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I have an xts object that looks like this:

> q.xts
                                  val
2011-08-31 09:30:00.002357 -1.0135222
2011-08-31 09:30:00.003443 -0.2182679
2011-08-31 09:30:00.005075 -0.5317191
2011-08-31 09:30:00.009515 -1.0639535
2011-08-31 09:30:00.011569 -1.2470759
2011-08-31 09:30:00.012144  0.7678103
2011-08-31 09:30:00.023813 -0.6303432
2011-08-31 09:30:00.024107 -0.5105943

I calculate a fixed offset from timestamps in another data frame, r. The number of rows in r is significantly fewer than the number of rows in q.xts.

> r
                        time               predict.time
1 2011-08-31 09:30:00.003443 2011-08-31 09:30:00.002443
2 2011-08-31 09:30:00.009515 2011-08-31 09:30:00.008515
3 2011-08-31 09:30:00.024107 2011-08-31 09:30:00.023108

The time column corresponds to an observation from q.xts while the predict.time column is 1 millisecond earlier than time (less any precision round offs).

What I would like to do is find the last observation from q.xts that is equal to or earlier in time for each value of predict.time. For the three observations in r above I would expect the following matches:

                        time               predict.time     (time from q.xts)
1 2011-08-31 09:30:00.003443 2011-08-31 09:30:00.002443  --> 09:30:00.002357
2 2011-08-31 09:30:00.009515 2011-08-31 09:30:00.008515  --> 09:30:00.005075
3 2011-08-31 09:30:00.024107 2011-08-31 09:30:00.023108  --> 09:30:00.012144

I had approached this by looping over each row in r and performing an xts subset. So, for row 1 of r I would do:

> last(index(q.xts[paste('/', r[1,]$predict.time, sep='')]))
[1] "2011-08-31 09:30:00.002357 CDT"

QUESTION: Doing this with a loop seems clunky and awkward. Is there a better way? I would like to end up with another column in r that provides the exact time or row number for the corresponding value in q.xts.


NOTE: Use this to build the data I've used for this example:

q <- read.csv(tc <- textConnection("
       2011-08-31 09:30:00.002358, -1.01352216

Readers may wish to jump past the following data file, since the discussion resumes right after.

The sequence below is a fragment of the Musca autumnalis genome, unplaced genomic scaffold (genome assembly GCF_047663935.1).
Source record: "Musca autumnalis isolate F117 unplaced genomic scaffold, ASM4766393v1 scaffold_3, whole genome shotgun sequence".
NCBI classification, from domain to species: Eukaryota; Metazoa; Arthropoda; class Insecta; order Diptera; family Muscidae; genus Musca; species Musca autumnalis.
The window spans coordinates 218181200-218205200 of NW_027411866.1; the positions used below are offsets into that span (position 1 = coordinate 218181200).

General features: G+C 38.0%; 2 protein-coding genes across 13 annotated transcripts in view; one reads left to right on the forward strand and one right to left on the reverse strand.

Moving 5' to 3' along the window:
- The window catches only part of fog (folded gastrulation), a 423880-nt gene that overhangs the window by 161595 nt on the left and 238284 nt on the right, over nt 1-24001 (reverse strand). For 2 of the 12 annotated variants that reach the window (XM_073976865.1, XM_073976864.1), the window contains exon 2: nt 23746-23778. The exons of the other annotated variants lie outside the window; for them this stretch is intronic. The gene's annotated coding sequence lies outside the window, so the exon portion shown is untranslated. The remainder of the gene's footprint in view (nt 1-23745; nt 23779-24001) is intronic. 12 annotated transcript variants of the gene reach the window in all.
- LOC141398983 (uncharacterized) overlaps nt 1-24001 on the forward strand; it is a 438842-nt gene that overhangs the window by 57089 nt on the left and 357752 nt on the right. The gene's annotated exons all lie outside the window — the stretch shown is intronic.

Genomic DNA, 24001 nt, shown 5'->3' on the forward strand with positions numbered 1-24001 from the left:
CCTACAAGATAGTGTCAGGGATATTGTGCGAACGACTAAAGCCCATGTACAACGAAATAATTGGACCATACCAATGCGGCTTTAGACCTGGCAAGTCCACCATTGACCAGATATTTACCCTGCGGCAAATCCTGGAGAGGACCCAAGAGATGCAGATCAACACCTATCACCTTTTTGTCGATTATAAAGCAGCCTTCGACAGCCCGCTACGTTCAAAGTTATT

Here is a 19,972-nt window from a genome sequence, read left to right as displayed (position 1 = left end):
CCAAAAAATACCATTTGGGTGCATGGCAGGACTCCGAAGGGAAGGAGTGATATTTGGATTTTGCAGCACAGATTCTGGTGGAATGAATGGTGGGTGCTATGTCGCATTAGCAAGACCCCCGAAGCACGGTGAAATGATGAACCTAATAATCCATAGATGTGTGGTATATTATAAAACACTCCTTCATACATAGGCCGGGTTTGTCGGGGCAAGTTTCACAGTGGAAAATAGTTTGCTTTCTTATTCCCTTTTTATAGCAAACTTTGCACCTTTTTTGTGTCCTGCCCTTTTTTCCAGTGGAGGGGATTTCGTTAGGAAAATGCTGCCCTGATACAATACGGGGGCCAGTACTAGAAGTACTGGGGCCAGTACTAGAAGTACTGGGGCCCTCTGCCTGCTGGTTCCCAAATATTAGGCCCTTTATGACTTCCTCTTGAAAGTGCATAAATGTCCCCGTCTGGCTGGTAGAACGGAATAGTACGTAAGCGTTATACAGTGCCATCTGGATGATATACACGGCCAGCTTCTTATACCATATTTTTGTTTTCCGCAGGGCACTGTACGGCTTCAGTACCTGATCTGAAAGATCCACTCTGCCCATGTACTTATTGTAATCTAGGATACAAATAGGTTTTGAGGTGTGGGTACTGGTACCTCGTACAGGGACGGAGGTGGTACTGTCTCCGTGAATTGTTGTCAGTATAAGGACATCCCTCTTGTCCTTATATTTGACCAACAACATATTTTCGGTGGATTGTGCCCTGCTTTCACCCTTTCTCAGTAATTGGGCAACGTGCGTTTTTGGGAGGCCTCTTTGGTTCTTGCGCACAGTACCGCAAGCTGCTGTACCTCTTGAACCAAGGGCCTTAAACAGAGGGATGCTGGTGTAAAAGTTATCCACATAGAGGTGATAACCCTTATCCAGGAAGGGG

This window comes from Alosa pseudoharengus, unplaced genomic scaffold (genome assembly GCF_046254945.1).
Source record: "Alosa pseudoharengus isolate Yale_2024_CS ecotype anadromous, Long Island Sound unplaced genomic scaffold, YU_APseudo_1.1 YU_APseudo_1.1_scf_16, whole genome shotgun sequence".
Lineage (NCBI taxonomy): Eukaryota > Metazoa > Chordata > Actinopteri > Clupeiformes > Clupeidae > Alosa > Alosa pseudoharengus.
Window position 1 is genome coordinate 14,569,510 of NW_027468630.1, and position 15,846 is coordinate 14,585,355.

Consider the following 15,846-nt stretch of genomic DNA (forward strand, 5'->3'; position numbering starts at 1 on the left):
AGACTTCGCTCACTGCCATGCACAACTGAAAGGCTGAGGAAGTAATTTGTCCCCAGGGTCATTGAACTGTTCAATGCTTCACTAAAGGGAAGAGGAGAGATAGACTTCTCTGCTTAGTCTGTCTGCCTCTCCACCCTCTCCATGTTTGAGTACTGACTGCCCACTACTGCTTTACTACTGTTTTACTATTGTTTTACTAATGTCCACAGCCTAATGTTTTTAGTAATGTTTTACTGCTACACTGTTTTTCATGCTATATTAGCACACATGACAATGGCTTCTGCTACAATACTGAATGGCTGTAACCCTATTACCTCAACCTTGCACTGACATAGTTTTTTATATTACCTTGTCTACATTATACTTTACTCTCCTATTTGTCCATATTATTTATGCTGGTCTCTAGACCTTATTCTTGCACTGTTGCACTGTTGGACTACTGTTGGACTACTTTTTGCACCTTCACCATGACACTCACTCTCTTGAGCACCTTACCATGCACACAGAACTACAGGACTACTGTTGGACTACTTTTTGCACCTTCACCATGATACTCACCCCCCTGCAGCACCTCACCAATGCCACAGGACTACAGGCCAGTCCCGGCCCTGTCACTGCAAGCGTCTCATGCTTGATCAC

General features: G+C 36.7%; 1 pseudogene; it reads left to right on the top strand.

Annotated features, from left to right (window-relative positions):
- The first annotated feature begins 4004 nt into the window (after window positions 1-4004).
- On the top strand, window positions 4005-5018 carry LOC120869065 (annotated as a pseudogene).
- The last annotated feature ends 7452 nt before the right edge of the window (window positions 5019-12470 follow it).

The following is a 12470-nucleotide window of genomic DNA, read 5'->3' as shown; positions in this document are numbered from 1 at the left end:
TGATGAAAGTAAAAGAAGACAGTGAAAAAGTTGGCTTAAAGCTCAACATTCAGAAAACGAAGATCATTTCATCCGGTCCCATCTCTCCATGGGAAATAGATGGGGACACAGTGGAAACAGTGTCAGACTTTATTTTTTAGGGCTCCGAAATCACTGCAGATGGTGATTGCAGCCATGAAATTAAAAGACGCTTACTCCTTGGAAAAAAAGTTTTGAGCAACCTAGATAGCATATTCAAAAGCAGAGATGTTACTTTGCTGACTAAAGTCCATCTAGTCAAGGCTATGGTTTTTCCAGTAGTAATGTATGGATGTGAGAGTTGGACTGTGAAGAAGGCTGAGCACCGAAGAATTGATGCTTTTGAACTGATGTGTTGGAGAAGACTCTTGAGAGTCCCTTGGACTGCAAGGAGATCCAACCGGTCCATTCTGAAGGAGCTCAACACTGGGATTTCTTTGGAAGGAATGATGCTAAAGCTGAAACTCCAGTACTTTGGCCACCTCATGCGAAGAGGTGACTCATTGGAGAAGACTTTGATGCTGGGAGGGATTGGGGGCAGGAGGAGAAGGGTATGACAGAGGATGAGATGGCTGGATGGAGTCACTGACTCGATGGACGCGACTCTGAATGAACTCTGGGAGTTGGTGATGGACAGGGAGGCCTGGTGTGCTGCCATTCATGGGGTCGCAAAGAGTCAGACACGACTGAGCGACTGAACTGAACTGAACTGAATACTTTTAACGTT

2011-08-31 09:30:00.003443, -0.21826793
       2011-08-31 09:30:00.005076, -0.53171913
       2011-08-31 09:30:00.009515, -1.06395353
       2011-08-31 09:30:00.011570, -1.24707591
       2011-08-31 09:30:00.012144,  0.76781028
       2011-08-31 09:30:00.023814, -0.63034317
       2011-08-31 09:30:00.024108, -0.51059425"),
     header=FALSE); close(tc)
colnames(q) <- c('datetime', 'val')
q.xts <- xts(q[-1], as.POSIXct(q$datetime))

r <- read.csv(tc <- textConnection("
       2011-08-31 09:30:00.003443
       2011-08-31 09:30:00.009515
       2011-08-31 09:30:00.024108"),
     header=FALSE); close(tc)
colnames(r) <- c('time')
r$time <- as.POSIXct(strptime(r$time, '%Y-%m-%d %H:%M:%OS'))
r$predict.time <- r$time - 0.001
share|improve this question
    
Once you have it, how are you going to use the "column in r that provides the exact time or row number for the corresponding value in q.xts"? –  Joshua Ulrich Nov 18 '11 at 18:32
    
I have another tool chain that constructs a feature vector from the rows. There are significantly more columns in the real q.xts than just 1. So for each row in q.xts that is matched from the timestamps in r I will construct a set of features. –  Louis Marascio Nov 18 '11 at 18:58

2 Answers 2

up vote 2 down vote accepted

There may be a better way to do this, but this is the best I can come up with at the moment.

# create an empty xts object based on r$predict.time
r.xts <- xts(,r$predict.time)
# merge q.xts and r.xts. This will insert NAs at the times in r.xts.
tmp <- merge(q.xts,r.xts)
# Here's the magic:
# lag tmp *backwards* one period, so the NAs appear at the times
# right before the times in r.xts. Then grab the index for the NA periods
tmp.index <- index(tmp[is.na(lag(tmp,-1,na.pad=FALSE))])
# get the rows in q.xts for the times in tmp.index
out <- q.xts[tmp.index]
#                                   val
# 2011-08-31 09:30:00.002357 -1.0135222
# 2011-08-31 09:30:00.005075 -0.5317191
# 2011-08-31 09:30:00.012144  0.7678103
share|improve this answer
    
Joshua, very clever. This worked perfectly. Thanks very much. –  Louis Marascio Nov 18 '11 at 19:48

I'd use findInterval:

findInterval(r$predict.time, index(q.xts))

> q.xts[findInterval(r$predict.time, index(q.xts)),]
                           val
2011-08-31 09:30:00 -1.0135222
2011-08-31 09:30:00 -0.5317191
2011-08-31 09:30:00  0.7678103

Your times are POSIXct so this should be fairly robust.

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